Corrective labor colony

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A corrective labor colony (Russian: Исправительно-трудовая колония, ИТК, ispravitelno-trudovaya koloniya, ITK) is the most common type of prison in Russia and some post-Soviet states which combines penal detention with forced labor.[1][2] The system of colonies originated in 1929[3][4] and developed as a post-Stalin replacement of the Gulag labor camp system.

Soviet Union

In the late Soviet Union the labor colonies were governed by Article 11 of the Corrective Labor Law and were intended for adult (16 years and over) convicts. The colonies were classified according to the regimen of severity: colonies of ordinary, reinforced, strict, and special regimens (колонии общего, усиленного, строгого, особого режимов), as well as the "colony-settlements" (колонии-поселения). Only ordinary and strict regimens (and colony-settlements) were provided for female convicts.[1][2]

"Colony-settlements" were establishments introduced in 1960s for convicts with good behavior who served at least half of the term for those eligible for the parole and who served two thirds of the term and not eligible for parole. The inmates are without guard, but under observation and may move relatively freely. They may also have family.[5]

Russian Federation

Of the four types of facilities of prisons in Russia, the corrective colony (ispravitelnie kolonii or IK) is the most common, with 760 institutions in 2004 across the many administrative divisions of Russia.[6]

Corrective colony regimes are categorized as very strict / special, strict, general, and open.[6] The detachment (отря́д or otryad) is the basic unit of the prison.[7] When not in the detachment, prisoners are required to participate in penal labour, which is in the form of work brigades in colony production zones where prisoners earn a wage, of which most is paid to the colony for their upkeep.[7]

The detachment is largely self-organized, with the prison administration designating the "head monitor" with the job of keeping order and to liaise with the prison administration, and is supported by various prisoners' committees responsible for health and safety, cleanliness, energy saving, and also psychological counselling.[7] Female detachments organize cultural and social activities such as beauty pageants, variously called by such names as "Miss Colony", "Miss Spring", and "Miss Personality".[7]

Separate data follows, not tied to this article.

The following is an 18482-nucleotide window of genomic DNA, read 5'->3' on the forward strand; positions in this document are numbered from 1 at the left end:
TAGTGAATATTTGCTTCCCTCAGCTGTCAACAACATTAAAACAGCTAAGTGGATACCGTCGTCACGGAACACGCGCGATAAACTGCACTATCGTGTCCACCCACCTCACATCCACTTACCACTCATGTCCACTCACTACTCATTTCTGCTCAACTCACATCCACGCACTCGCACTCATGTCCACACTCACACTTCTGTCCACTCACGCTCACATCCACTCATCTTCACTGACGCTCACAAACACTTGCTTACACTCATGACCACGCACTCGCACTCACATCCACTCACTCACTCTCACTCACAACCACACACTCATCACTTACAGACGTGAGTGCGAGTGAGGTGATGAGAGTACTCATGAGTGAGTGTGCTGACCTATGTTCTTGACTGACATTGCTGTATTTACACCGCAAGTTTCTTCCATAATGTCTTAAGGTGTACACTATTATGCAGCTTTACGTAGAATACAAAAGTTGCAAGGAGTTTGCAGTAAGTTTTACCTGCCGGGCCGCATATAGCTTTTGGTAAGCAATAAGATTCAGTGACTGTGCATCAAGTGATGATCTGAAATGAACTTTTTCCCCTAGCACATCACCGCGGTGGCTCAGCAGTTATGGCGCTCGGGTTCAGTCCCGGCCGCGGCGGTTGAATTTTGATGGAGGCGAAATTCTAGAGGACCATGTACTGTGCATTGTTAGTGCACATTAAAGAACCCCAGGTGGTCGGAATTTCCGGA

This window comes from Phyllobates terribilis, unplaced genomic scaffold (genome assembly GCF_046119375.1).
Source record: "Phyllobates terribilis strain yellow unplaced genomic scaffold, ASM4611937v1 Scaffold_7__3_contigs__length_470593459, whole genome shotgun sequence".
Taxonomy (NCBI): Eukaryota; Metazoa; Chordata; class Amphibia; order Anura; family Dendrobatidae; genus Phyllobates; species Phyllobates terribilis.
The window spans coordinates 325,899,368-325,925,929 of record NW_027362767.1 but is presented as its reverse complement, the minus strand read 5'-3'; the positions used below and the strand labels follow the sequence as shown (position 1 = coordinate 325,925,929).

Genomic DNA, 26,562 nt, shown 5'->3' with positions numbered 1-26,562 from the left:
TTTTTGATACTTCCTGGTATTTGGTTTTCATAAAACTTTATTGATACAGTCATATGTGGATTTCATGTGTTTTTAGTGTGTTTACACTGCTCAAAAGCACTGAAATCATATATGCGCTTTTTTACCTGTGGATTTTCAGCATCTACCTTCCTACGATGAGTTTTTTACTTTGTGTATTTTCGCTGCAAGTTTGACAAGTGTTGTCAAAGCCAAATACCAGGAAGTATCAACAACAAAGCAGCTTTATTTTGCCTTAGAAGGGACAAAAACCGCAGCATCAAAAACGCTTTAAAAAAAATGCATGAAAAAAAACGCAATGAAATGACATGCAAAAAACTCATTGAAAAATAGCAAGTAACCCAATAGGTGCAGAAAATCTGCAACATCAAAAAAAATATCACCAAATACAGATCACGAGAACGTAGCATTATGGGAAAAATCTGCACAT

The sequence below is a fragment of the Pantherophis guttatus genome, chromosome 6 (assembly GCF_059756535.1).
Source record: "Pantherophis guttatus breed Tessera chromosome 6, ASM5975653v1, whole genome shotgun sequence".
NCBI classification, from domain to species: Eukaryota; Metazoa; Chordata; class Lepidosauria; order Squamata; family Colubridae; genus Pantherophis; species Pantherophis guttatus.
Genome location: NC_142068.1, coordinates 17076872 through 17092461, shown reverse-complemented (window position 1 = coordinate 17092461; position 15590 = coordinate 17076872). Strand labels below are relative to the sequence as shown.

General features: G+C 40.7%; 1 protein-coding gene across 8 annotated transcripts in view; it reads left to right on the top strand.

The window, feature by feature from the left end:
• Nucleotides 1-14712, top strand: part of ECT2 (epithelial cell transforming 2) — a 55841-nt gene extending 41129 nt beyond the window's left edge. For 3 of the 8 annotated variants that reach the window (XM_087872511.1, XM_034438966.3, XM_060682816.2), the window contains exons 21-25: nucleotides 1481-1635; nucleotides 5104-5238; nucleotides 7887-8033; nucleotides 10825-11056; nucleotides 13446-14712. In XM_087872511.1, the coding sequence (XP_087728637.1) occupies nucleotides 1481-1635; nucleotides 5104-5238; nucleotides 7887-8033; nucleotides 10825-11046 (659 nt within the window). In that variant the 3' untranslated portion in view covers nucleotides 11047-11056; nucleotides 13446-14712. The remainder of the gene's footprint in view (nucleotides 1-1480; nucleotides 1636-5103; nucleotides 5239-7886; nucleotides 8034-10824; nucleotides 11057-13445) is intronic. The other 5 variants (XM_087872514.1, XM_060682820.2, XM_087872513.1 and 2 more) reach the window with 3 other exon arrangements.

Isolation is common, and family breakdowns and loss of contact with children is frequent among prisoners.[7][neutrality is disputed] Most females have a relatively comfortable existence compared with males. Many male prisoners don't see their families for decades, although women are technically allowed monthly family visits.[8] Russian law allows women with underage children to be exempted from punishment in certain cases (Article 82 of The Criminal Code Of The Russian Federation).[9] Nearly 3/4 of prisoners receive no family visits at all.[7] The FSIN has suggested that prisoners talk with their loved ones using Skype.[7]


  1. 1.0 1.1 Encyclopedia of Soviet Law (1985) ISBN 90-247-3075-9, section "Penitentiary Institutions"
  2. 2.0 2.1 Great Soviet Encyclopedia, article "Corrective labor colony" (Russian)
  3. Utechin, S. V. (1961). "Corrective Labour Colonies". A Concise Encyclopaedia of Russia. Part 146 of Dutton paperback. E.P. Dutton & Company. p. 136. Retrieved 2015-07-20. Corrective Labour Colonies, one of the main types of detention place since 1929.<templatestyles src="Module:Citation/CS1/styles.css"></templatestyles>
  4. 11 июля 1929 г.: постановление Совета народных комиссаров СССР «Об использовании труда уголовно-заключенных» [Act of the Soviet of Peoples' Commissars of the USSR "Concerning the use of the labor of criminal prisoners", 11 July 1929]
  5. Great Soviet Encyclopedia, article "Colony-settlement" (Russian)
  6. 6.0 6.1 Roth 2006, p. 231.
  7. 7.0 7.1 7.2 7.3 7.4 7.5 7.6 Pallot, Judith (23 October 2012). "How will the Pussy Riot band members fare in Russia's 'harshest prisons'?". The Guardian.<templatestyles src="Module:Citation/CS1/styles.css"></templatestyles>
  8. "Russia's Toughest Prison: The Condemned" BBC Four documentary
  9. The Criminal Code Of The Russian Federation